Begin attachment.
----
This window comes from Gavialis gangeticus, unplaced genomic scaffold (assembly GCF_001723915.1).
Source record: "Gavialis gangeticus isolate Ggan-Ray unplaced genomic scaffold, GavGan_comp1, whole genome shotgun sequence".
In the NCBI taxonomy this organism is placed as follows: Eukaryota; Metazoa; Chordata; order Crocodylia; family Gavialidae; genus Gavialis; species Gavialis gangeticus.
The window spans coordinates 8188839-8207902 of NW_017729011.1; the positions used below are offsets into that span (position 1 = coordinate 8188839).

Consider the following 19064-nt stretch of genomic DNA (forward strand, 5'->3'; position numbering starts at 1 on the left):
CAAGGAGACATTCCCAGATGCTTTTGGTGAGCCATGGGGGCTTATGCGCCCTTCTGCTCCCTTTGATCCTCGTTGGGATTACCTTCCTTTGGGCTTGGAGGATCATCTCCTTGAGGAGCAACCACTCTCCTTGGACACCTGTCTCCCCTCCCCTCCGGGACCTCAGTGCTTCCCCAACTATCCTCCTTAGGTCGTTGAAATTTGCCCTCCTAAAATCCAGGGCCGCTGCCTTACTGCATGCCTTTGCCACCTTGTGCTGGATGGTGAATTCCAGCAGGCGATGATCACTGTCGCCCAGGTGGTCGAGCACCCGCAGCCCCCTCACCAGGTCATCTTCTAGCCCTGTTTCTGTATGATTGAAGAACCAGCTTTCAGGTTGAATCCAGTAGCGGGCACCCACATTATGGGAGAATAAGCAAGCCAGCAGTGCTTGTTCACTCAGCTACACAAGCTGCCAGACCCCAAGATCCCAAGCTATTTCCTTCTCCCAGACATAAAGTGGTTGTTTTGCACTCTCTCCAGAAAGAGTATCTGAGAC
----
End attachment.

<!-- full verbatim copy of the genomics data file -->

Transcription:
This window comes from Gavialis gangeticus, unplaced genomic scaffold (assembly GCF_001723915.1).
Source record: "Gavialis gangeticus isolate Ggan-Ray unplaced genomic scaffold, GavGan_comp1, whole genome shotgun sequence".
In the NCBI taxonomy this organism is placed as follows: Eukaryota; Metazoa; Chordata; order Crocodylia; family Gavialidae; genus Gavialis; species Gavialis gangeticus.
The window spans coordinates 8188839-8207902 of NW_017729011.1; the positions used below are offsets into that span (position 1 = coordinate 8188839).

Consider the following 19064-nt stretch of genomic DNA (forward strand, 5'->3'; position numbering starts at 1 on the left):
CAAGGAGACATTCCCAGATGCTTTTGGTGAGCCATGGGGGCTTATGCGCCCTTCTGCTCCCTTTGATCCTCGTTGGGATTACCTTCCTTTGGGCTTGGAGGATCATCTCCTTGAGGAGCAACCACTCTCCTTGGACACCTGTCTCCCCTCCCCTCCGGGACCTCAGTGCTTCCCCAACTATCCTCCTTAGGTCGTTGAAATTTGCCCTCCTAAAATCCAGGGCCGCTGCCTTACTGCATGCCTTTGCCACCTTGTGCTGGATGGTGAATTCCAGCAGGCGATGATCACTGTCGCCCAGGTGGTCGAGCACCCGCAGCCCCCTCACCAGGTCATCTTCTAGCCCTGTTTCTGTATGATTGAAGAACCAGCTTTCAGGTTGAATCCAGTAGCGGGCACCCACATTATGGGAGAATAAGCAAGCCAGCAGTGCTTGTTCACTCAGCTACACAAGCTGCCAGACCCCAAGATCCCAAGCTATTTCCTTCTCCCAGACATAAAGTGGTTGTTTTGCACTCTCTCCAGAAAGAGTATCTGAGAC